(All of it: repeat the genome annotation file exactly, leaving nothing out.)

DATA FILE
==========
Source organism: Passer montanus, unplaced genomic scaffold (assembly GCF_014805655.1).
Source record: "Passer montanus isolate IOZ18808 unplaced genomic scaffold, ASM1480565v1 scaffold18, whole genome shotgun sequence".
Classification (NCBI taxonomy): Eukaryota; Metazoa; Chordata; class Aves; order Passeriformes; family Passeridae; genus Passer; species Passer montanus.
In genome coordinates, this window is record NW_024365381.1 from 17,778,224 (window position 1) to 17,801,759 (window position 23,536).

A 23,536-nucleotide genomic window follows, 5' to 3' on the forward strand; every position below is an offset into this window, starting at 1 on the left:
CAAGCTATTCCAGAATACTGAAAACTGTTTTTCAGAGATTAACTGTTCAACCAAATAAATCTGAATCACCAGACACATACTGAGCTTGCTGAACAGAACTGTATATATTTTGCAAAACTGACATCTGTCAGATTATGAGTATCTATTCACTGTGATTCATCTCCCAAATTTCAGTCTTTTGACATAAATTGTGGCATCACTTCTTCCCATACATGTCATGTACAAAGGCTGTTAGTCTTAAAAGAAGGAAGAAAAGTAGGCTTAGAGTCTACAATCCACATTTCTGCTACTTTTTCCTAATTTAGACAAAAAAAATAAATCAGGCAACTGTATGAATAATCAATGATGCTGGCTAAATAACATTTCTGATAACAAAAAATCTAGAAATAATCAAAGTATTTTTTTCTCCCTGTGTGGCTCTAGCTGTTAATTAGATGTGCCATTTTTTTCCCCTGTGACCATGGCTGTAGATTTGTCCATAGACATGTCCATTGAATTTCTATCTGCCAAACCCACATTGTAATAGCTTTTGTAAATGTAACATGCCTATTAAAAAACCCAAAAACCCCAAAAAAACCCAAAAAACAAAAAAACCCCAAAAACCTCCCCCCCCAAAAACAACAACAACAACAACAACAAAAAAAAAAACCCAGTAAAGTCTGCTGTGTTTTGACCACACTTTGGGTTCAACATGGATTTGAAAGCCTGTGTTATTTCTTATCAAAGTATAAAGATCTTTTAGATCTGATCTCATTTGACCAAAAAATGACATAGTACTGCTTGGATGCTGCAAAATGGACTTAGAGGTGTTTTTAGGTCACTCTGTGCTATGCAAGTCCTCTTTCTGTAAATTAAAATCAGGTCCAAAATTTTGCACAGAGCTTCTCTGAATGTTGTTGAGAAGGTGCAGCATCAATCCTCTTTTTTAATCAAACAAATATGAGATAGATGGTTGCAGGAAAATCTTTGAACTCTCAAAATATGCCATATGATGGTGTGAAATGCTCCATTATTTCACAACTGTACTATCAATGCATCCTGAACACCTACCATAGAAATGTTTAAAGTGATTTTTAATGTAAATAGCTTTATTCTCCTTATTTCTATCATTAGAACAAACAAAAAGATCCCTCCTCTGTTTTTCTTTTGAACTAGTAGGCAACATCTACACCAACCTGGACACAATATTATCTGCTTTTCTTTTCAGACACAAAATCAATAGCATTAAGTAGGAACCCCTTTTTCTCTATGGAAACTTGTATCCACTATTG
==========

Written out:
Source organism: Passer montanus, unplaced genomic scaffold (assembly GCF_014805655.1).
Source record: "Passer montanus isolate IOZ18808 unplaced genomic scaffold, ASM1480565v1 scaffold18, whole genome shotgun sequence".
Classification (NCBI taxonomy): Eukaryota; Metazoa; Chordata; class Aves; order Passeriformes; family Passeridae; genus Passer; species Passer montanus.
In genome coordinates, this window is record NW_024365381.1 from 17,778,224 (window position 1) to 17,801,759 (window position 23,536).

A 23,536-nucleotide genomic window follows, 5' to 3' on the forward strand; every position below is an offset into this window, starting at 1 on the left:
CAAGCTATTCCAGAATACTGAAAACTGTTTTTCAGAGATTAACTGTTCAACCAAATAAATCTGAATCACCAGACACATACTGAGCTTGCTGAACAGAACTGTATATATTTTGCAAAACTGACATCTGTCAGATTATGAGTATCTATTCACTGTGATTCATCTCCCAAATTTCAGTCTTTTGACATAAATTGTGGCATCACTTCTTCCCATACATGTCATGTACAAAGGCTGTTAGTCTTAAAAGAAGGAAGAAAAGTAGGCTTAGAGTCTACAATCCACATTTCTGCTACTTTTTCCTAATTTAGACAAAAAAAATAAATCAGGCAACTGTATGAATAATCAATGATGCTGGCTAAATAACATTTCTGATAACAAAAAATCTAGAAATAATCAAAGTATTTTTTTCTCCCTGTGTGGCTCTAGCTGTTAATTAGATGTGCCATTTTTTTCCCCTGTGACCATGGCTGTAGATTTGTCCATAGACATGTCCATTGAATTTCTATCTGCCAAACCCACATTGTAATAGCTTTTGTAAATGTAACATGCCTATTAAAAAACCCAAAAACCCCAAAAAAACCCAAAAAACAAAAAAACCCCAAAAACCTCCCCCCCCAAAAACAACAACAACAACAACAACAAAAAAAAAAACCCAGTAAAGTCTGCTGTGTTTTGACCACACTTTGGGTTCAACATGGATTTGAAAGCCTGTGTTATTTCTTATCAAAGTATAAAGATCTTTTAGATCTGATCTCATTTGACCAAAAAATGACATAGTACTGCTTGGATGCTGCAAAATGGACTTAGAGGTGTTTTTAGGTCACTCTGTGCTATGCAAGTCCTCTTTCTGTAAATTAAAATCAGGTCCAAAATTTTGCACAGAGCTTCTCTGAATGTTGTTGAGAAGGTGCAGCATCAATCCTCTTTTTTAATCAAACAAATATGAGATAGATGGTTGCAGGAAAATCTTTGAACTCTCAAAATATGCCATATGATGGTGTGAAATGCTCCATTATTTCACAACTGTACTATCAATGCATCCTGAACACCTACCATAGAAATGTTTAAAGTGATTTTTAATGTAAATAGCTTTATTCTCCTTATTTCTATCATTAGAACAAACAAAAAGATCCCTCCTCTGTTTTTCTTTTGAACTAGTAGGCAACATCTACACCAACCTGGACACAATATTATCTGCTTTTCTTTTCAGACACAAAATCAATAGCATTAAGTAGGAACCCCTTTTTCTCTATGGAAACTTGTATCCACTATTG